The first story collected in this volume is “Last Son” which not only re-introduced the most familiar and formidable of cinematic Superman villains, Zod, Non, and Ursa, to modern DC continuity, but tried to bring the Superman comics further in line with the version most recently seen on screen in Superman Returns. Superman Returns, perhaps wrongheadedly so, introduced a young child with superpowers as the offspring of Kal-El and Lois Lane. While it would have been nearly impossible to introduce a biological child for the couple in the comics, Johns and Donner (with Andy Kubert on art) instead introduced a mysterious boy of Kryptonian origin, who suddenly appears on the scene in a strange spacecraft, and that the government, naturally, has significant interest in. Perhaps more interesting than the story, however, is the imagery lifted directly from the Superman films that suddenly peppers the pages, including a crystalline Fortress of Solitude, and a hologram of Superman’s father, Jor-El, which the Man of Steel consults for advice.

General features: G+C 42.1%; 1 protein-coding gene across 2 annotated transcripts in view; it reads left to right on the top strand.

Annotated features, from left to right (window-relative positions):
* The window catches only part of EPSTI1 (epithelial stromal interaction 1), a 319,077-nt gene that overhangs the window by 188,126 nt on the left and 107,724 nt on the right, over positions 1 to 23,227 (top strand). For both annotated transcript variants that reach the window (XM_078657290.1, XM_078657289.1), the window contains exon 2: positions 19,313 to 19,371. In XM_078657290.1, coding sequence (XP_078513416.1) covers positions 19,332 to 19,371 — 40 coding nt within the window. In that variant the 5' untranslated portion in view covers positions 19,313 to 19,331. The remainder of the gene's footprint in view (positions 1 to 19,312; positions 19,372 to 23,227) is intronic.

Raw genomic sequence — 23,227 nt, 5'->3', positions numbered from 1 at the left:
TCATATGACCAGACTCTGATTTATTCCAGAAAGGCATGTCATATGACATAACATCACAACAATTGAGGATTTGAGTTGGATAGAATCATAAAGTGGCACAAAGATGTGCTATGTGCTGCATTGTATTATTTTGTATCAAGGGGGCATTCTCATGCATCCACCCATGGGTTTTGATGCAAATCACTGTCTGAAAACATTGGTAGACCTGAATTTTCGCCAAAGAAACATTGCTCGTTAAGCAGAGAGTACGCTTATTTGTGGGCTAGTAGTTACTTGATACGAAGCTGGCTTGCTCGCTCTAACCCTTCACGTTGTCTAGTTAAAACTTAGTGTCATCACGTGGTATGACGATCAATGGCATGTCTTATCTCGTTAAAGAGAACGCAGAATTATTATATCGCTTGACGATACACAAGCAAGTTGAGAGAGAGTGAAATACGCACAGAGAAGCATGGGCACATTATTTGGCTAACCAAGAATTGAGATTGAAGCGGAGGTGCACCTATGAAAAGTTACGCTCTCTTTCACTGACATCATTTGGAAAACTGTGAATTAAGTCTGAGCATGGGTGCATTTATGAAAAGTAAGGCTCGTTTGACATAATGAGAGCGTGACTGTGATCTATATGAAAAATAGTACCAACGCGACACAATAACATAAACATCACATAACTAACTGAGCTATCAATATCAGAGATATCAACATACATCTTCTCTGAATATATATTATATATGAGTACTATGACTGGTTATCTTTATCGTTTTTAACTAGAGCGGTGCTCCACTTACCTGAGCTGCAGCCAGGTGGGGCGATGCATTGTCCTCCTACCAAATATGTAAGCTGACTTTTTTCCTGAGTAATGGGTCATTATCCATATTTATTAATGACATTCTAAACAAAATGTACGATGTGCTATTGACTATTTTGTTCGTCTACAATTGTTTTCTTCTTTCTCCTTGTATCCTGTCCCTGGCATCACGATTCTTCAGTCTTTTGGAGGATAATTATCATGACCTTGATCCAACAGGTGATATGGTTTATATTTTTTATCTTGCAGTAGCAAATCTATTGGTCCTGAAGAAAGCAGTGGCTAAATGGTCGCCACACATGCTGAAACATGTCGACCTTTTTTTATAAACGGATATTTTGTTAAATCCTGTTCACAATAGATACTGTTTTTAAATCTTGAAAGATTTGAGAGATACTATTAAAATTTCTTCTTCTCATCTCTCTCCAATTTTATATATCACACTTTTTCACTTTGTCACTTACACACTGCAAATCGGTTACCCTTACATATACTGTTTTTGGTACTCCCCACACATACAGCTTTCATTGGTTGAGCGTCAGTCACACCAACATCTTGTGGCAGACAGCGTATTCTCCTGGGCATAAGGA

Among the criticisms leveled at Superman Returns, and perhaps one of the reasons it underperformed at the box office, was the lack of a superpowered menace to raise the stakes. While that film was saddled with the rather thankless job of reintroducing a cinematic mythology that hadn’t been seen in nearly twenty years, even the film’s defenders were left hoping that any potential sequel would up the ante in the action department. While a sequel never materialized, “Last Son” reads like a natural extension of the film. We have Superman coming to terms with the reality of fatherhood as he convinces Lois that they should adopt the young Kryptonian boy (who, in a nice touch, they name “Christopher”), but we also have the introduction of the Phantom Zone villains, who most famously antagonized Superman (and destroyed Metropolis) in 1980’s Superman II.